Remember how the country was sold the idea of “trickle down” economics? “Oh, if we just give the wealthy more, they will create wealth for the poor and middle classes by increasing spending, investing in new factories, hiring more workers, etc, etc, etc.” In reality, after over 30 years of trickle down, or “supply side” economics, we are looking at just the opposite: the rich have gotten richer, and middle class incomes have stagnated. Now, even some in the financial community are admitting that trickle down economics is a failure.

According to an April 17 story on Bloomberg.com,

While the wealth of American households has jumped more than $25 trillion since early 2009 amid rising equity and home prices, the pass-through to consumer spending is lagging the $1 trillion fillip that would have been anticipated historically, according to Michael Feroli, chief U.S. economist at JPMorgan Chase & Co. in New York.

Feroli’s numbers show that since the end of the recession, households have spent only 1.7¢ of each extra dollar they earned in wealth. That compares to an average of 3.8¢ for the years from 1952 to 2009. Simon Kennedy, the author of the Bloomberg story, offers a possible explanation for the difference:

One reason for the adjustment may be that those enjoying gains in wealth are already rich, so have less propensity to increase spending incrementally.

That’s a polite way of saying, “The rich are getting richer, but they already have everything they want and need, so they’re not spending much of their new wealth.”

This past February, Harvard Business Review blogger Andrew O’Connell made the following observation:

Since the end of the recession in 2009, inflation-adjusted spending by the top 5% of U.S. earners has risen 17%, compared with just a 1% average rise for everyone else in the country, according to The New York Times.

So you might be thinking, “Doesn’t that prove that trickle down works, if the wealthy are spending more?” The answer is “no,” and here’s why.

The wealthy can’t spend enough for trickle down to work.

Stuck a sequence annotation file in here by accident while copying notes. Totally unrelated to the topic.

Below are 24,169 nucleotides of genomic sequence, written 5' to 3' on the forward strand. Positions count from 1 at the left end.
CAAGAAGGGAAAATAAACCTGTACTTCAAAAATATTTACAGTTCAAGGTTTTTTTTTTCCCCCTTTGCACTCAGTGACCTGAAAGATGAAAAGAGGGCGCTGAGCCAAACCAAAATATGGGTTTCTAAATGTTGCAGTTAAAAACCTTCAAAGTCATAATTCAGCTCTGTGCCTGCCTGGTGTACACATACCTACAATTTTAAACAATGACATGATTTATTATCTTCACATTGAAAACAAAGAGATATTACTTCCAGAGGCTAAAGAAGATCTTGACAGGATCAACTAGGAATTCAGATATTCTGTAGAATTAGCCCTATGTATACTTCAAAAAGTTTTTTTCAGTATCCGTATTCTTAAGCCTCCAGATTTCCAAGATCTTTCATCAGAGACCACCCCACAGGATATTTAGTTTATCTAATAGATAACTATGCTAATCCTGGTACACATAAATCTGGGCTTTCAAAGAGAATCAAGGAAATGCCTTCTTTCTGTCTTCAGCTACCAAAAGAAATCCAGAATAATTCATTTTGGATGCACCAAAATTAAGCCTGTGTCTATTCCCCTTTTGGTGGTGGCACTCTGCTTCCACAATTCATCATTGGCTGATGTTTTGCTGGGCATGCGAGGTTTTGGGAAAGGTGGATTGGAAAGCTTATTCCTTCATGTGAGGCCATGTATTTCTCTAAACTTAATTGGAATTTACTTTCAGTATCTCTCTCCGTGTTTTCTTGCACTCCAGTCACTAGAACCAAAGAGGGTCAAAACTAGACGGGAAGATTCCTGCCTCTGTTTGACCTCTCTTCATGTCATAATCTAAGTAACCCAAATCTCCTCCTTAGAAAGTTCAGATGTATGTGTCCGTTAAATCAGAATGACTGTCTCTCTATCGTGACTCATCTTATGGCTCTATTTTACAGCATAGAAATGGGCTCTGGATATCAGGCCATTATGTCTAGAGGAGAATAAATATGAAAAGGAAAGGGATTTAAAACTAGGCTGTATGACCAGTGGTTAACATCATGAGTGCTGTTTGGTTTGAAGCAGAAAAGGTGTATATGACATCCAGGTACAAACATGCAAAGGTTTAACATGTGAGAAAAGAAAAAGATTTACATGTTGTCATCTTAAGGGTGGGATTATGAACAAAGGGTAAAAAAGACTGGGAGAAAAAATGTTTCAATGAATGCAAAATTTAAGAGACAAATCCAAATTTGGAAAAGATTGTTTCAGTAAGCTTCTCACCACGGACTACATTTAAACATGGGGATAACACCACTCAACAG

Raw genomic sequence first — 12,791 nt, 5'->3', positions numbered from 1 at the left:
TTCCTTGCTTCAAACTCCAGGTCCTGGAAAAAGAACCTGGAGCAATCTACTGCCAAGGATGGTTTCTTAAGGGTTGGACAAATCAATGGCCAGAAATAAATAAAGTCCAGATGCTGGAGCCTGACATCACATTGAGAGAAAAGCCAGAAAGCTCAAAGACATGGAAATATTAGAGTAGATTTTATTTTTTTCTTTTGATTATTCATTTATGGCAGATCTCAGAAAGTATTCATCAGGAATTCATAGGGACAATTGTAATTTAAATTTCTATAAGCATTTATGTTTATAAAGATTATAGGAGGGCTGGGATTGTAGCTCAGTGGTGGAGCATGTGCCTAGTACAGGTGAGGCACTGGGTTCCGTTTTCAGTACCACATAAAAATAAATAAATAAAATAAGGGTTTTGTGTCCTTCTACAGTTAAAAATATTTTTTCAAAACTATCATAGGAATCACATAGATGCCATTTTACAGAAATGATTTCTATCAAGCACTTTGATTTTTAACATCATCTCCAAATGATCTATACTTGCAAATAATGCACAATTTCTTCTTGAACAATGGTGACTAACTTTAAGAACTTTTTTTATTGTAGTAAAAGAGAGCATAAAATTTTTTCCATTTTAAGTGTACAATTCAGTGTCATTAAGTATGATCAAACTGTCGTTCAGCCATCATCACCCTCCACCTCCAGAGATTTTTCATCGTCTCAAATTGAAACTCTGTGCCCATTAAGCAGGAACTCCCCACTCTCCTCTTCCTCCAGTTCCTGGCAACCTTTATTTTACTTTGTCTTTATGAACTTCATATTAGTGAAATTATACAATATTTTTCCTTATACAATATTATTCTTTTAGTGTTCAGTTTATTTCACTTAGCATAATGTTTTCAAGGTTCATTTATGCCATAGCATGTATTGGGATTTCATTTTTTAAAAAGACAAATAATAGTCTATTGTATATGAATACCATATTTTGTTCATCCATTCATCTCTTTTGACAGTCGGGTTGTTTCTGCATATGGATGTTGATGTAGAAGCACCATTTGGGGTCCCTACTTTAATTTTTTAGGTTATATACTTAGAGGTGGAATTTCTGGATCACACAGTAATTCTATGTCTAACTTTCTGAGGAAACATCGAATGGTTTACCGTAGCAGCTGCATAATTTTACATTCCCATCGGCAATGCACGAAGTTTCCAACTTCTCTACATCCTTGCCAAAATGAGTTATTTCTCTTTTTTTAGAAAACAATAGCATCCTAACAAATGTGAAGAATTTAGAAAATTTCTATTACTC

Of course wealthy people buy more things, and more expensive things, than the rest of us do. But there’s still a limit to what they buy. And there just aren’t enough of the wealthy out there for the things they buy to make a difference when it comes to boosting the economy through consumer spending. Take the example of a toaster.

There are, according to the LA Times, 132,000 American households with a net worth of at least $25 million, excluding the value of their homes. Let’s assume, for the sake of  using round numbers, that each of those families owns ten houses, and in each house they have two kitchens. Now suppose that they all decide to buy top of the line toasters for each of their kitchens. They will purchase 2,640,000 toasters. A nice temporary bump for toaster production. But those families are not going to buy 20 new toasters every few months, even though they can.

In 2010, there were 63 million American households that earned between $25,000 and $100,000. Many of those households may need new toasters, but their money is already tight, so they make due with their old toasters. But suppose that, through a different tax structure or an increase in wages, those households all saw increases in income. If even half of them took some of their new income and used it to buy toasters, then toaster producers would see a 31.5 million unit increase in toaster sales. That makes the 2.6 million toasters purchased by the rich pale in comparison. When you consider that not all of those households will buy new toasters at the same time, what you wind up with is sustained growth in toaster sales, leading to increased production, leading to more jobs, and so on. So, who are really the “job creators?”

That example is very simple, but it illustrates the buying power of the middle class — IF they have the money to spend. That buying power has been steadily eroded over the past 30 plus years of Reagan’s trickle down economics. Add to the mix the offshoring of jobs, a move from a manufacturing economy to a service economy, and a tax structure that favors the wealthy. The middle class has watched the failure of trickle down from the time it started. Now at least some in the financial sector are starting to see it as a failure as well. When will Republican politicians stop worshiping at the alter of trickle down? Don’t hold your breath while waiting.



Emphasis Mine

see: http://www.addictinginfo.org/2014/04/18/jp-morgan-admits-trickle-down-economics-has-completely-failed/